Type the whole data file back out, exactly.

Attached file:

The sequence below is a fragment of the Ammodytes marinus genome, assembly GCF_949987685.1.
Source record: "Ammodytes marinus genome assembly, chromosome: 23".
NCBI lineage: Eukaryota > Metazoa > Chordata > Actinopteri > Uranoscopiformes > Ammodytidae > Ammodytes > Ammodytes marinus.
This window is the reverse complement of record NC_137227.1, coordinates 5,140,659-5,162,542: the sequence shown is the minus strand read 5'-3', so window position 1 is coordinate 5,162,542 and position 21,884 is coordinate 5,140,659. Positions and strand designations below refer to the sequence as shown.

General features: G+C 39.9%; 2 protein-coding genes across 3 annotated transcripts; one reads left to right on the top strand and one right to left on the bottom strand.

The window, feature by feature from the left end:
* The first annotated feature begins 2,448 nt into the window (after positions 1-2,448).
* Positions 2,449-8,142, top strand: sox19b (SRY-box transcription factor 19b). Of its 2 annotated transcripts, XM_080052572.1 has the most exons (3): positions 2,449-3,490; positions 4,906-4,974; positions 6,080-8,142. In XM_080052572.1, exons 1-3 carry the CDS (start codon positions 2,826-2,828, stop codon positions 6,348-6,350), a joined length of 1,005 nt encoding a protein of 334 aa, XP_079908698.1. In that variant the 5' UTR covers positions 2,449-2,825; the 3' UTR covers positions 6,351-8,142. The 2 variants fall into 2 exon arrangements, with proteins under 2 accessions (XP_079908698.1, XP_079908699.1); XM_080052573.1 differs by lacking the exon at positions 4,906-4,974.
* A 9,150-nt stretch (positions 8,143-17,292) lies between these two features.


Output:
The sequence below is a fragment of the Ammodytes marinus genome, assembly GCF_949987685.1.
Source record: "Ammodytes marinus genome assembly, chromosome: 23".
NCBI lineage: Eukaryota > Metazoa > Chordata > Actinopteri > Uranoscopiformes > Ammodytidae > Ammodytes > Ammodytes marinus.
This window is the reverse complement of record NC_137227.1, coordinates 5,140,659-5,162,542: the sequence shown is the minus strand read 5'-3', so window position 1 is coordinate 5,162,542 and position 21,884 is coordinate 5,140,659. Positions and strand designations below refer to the sequence as shown.

General features: G+C 39.9%; 2 protein-coding genes across 3 annotated transcripts; one reads left to right on the top strand and one right to left on the bottom strand.

The window, feature by feature from the left end:
* The first annotated feature begins 2,448 nt into the window (after positions 1-2,448).
* Positions 2,449-8,142, top strand: sox19b (SRY-box transcription factor 19b). Of its 2 annotated transcripts, XM_080052572.1 has the most exons (3): positions 2,449-3,490; positions 4,906-4,974; positions 6,080-8,142. In XM_080052572.1, exons 1-3 carry the CDS (start codon positions 2,826-2,828, stop codon positions 6,348-6,350), a joined length of 1,005 nt encoding a protein of 334 aa, XP_079908698.1. In that variant the 5' UTR covers positions 2,449-2,825; the 3' UTR covers positions 6,351-8,142. The 2 variants fall into 2 exon arrangements, with proteins under 2 accessions (XP_079908698.1, XP_079908699.1); XM_080052573.1 differs by lacking the exon at positions 4,906-4,974.
* A 9,150-nt stretch (positions 8,143-17,292) lies between these two features.